What are Canker Sores?
Canker sores are small, shallow, white or yellow center lesions with a red border that develop on the soft tissues in the mouth or at the base of the gums.
Also known as aphthous stomatitis, canker sores can be classified into three categories:
- Minor ulcers which are less than one centimeter and heals within two weeks without leaving scars
- Major ulcers or Sutton’s disease are almost half-inch in diameter and take a longer time to recover. These type of ulcers may also leave scars.
- Herpetiform ulcers are clusters of dozens of smaller ulcers whose occurrence is rare.
What Causes Canker Sores?
The primary cause of canker sores remain unknown, but some factors have been attributed to their occurrence including:
- An injury to the inside of the mouth from accidentally biting the tongue or cheek, from dental work, or overzealous teeth cleaning
- Overeating spicy or acidic foods
- Hormonal changes
- Food allergies
- Autoimmune conditions and viral infections that weaken the immune system and lead to the lack of essential body nutrients
- Genes may also be a contributor as family history increases the likelihood of having severe sores, according to the National Library of Medicine.
- Canker sores are also prevalent during high-anxiety moments and due to stress
- Toothpaste and mouthwashes containing sodium lauryl sulfate, an anionic detergent, and surfactant found in personal care products like soaps, shampoos, and toothpaste
What are the Symptoms of Canker Sores?
They usually begin with a tingling sensation in an area of inflammation before an ulcer appears which takes two to three days to form completely. They are painful and uncomfortable and can interfere with speech and eating.
In severe cases of canker sores, fever, physical sluggishness, and swollen lymph nodes may be experienced.
How long do Canker Sores last?
People usually suffer two to six ulcers per episode which can last for weeks or months, depending on the category.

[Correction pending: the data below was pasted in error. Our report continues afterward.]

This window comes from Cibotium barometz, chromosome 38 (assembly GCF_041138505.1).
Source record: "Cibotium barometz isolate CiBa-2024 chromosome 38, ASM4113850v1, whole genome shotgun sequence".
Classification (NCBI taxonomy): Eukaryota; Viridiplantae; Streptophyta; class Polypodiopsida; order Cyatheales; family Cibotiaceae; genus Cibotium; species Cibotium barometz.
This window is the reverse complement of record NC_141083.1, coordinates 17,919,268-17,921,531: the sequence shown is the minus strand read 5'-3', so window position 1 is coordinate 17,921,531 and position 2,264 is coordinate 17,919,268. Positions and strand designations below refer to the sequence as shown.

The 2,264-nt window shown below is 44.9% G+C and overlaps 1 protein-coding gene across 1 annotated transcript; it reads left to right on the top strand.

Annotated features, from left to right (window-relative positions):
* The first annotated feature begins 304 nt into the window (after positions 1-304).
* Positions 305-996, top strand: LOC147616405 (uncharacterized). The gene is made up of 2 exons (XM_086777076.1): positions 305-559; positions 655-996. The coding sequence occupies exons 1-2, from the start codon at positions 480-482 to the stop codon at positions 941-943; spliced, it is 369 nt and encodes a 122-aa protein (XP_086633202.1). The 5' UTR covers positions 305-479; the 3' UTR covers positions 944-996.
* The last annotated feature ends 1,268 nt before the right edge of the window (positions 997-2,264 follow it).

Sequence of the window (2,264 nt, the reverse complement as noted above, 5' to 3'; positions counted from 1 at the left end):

Are Canker Sores Similar to Cold Sores?
Unlike cold sores, caused by Herpes Simplex Virus 1, which are contagious, canker sores are benign and non-contagious.
Canker sores always form inside the mouth, while cold sores tend to appear on or around the lips and occasionally affect the tongue, gums and the hard and soft palate.
What are the Treatments for Canker Sores?
Gargling with mouthwash or salt water may also help in reducing the pain, or try mixing hydrogen peroxide with water and apply it on the infected area with a cotton swab.
Also, it is essential to pay your dentist a visit, so he or she can prescribe pain medications or suggest remedies for your canker sore.
- Onion. Place sliced onions directly on the canker sores and allow them to sit for fifteen minutes. Afterward, rinse your mouth with cold water. Although uncomfortable, onions are helpful in relieving pain and healing sores.
- Baking Soda and Salt. Mix a teaspoon of baking soda and two teaspoons of salt with a glass of warm water. Use it to rinse your mouth at least two to three times a day, until the canker sores go away. Alternatively, make a paste by combining baking soda with a small amount of water, and apply it to the affected areas.
- Tea Tree Oil. Mix three to five drops of tea tree oil with a quarter cup of warm water. Soak the cotton in the mixture and hold it against the affected areas. Do this three to four times a day.
- Plum Juice. Rinse your mouth with plum juice, or soak a cotton ball in the mixture and hold it against the affected area for 20 minutes. Do this twice or thrice a day.
- Coriander Leaves. Boil two tablespoon of coriander leaves in one glass of water. After boiling, strain and allow the liquid to cool until it becomes tepid. Use this to rinse your mouth at least three times a day.
- Black Tea. After dipping the black tea bag in warm water, take it out and put it on the affected areas, gently pressing it to release the tea water. Do this for ten to fifteen minutes.
- Grapefruit. Mix five to six drops of grapefruit in water and use it to rinse your mouth at least two times a day.
- Aloe Vera Juice. Rinse the mouth with aloe vera juice at least three or four times daily to relieve the pain.
How can I prevent Canker Sores?
Unfortunately, canker sores may not be preventable since their cause is unknown. Still, their frequency may be reduced by avoiding foods that cause mouth irritation or allergies.
Moreover, protect your mouth from injury by not subjecting oneself to situations that may cause harm or danger to the body. If you are engaging in contact sports or any activities that increase the probability of sustaining mouth injuries, wear mouth guards as safety measures.
Practicing good oral hygiene is also imperative in preventing the occurrence of canker sores.
If you have a canker sore, be sure to take proper care of your oral health to avoid infecting the area with a canker sore.
Disclaimer: The oral health information published on this web page is solely intended for educational purposes. Hawaii Family Dental strongly recommends to always consult licensed dentists or other qualified health care professionals for any questions concerning your oral health.